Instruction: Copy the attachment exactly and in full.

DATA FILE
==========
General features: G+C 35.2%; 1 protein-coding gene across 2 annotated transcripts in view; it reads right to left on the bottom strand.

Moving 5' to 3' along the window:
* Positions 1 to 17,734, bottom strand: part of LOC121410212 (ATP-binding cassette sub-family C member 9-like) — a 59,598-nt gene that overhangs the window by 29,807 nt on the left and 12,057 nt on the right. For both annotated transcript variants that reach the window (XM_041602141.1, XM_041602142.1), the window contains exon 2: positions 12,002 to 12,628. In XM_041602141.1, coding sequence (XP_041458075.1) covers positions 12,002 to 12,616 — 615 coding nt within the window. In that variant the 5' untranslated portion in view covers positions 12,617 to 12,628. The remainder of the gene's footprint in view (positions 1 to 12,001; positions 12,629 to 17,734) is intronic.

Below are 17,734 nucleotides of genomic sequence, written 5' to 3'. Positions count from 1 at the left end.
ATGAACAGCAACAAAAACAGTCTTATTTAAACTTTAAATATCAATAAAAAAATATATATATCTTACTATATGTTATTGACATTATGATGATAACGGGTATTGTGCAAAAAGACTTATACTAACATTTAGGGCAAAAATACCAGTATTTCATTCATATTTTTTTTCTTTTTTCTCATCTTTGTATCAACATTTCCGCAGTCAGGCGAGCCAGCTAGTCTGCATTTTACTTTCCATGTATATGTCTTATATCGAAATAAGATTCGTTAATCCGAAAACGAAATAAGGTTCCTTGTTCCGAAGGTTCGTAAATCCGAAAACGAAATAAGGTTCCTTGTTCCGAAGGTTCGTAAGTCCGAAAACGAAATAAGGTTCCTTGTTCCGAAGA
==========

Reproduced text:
General features: G+C 35.2%; 1 protein-coding gene across 2 annotated transcripts in view; it reads right to left on the bottom strand.

Moving 5' to 3' along the window:
* Positions 1 to 17,734, bottom strand: part of LOC121410212 (ATP-binding cassette sub-family C member 9-like) — a 59,598-nt gene that overhangs the window by 29,807 nt on the left and 12,057 nt on the right. For both annotated transcript variants that reach the window (XM_041602141.1, XM_041602142.1), the window contains exon 2: positions 12,002 to 12,628. In XM_041602141.1, coding sequence (XP_041458075.1) covers positions 12,002 to 12,616 — 615 coding nt within the window. In that variant the 5' untranslated portion in view covers positions 12,617 to 12,628. The remainder of the gene's footprint in view (positions 1 to 12,001; positions 12,629 to 17,734) is intronic.

Below are 17,734 nucleotides of genomic sequence, written 5' to 3'. Positions count from 1 at the left end.
ATGAACAGCAACAAAAACAGTCTTATTTAAACTTTAAATATCAATAAAAAAATATATATATCTTACTATATGTTATTGACATTATGATGATAACGGGTATTGTGCAAAAAGACTTATACTAACATTTAGGGCAAAAATACCAGTATTTCATTCATATTTTTTTTCTTTTTTCTCATCTTTGTATCAACATTTCCGCAGTCAGGCGAGCCAGCTAGTCTGCATTTTACTTTCCATGTATATGTCTTATATCGAAATAAGATTCGTTAATCCGAAAACGAAATAAGGTTCCTTGTTCCGAAGGTTCGTAAATCCGAAAACGAAATAAGGTTCCTTGTTCCGAAGGTTCGTAAGTCCGAAAACGAAATAAGGTTCCTTGTTCCGAAGA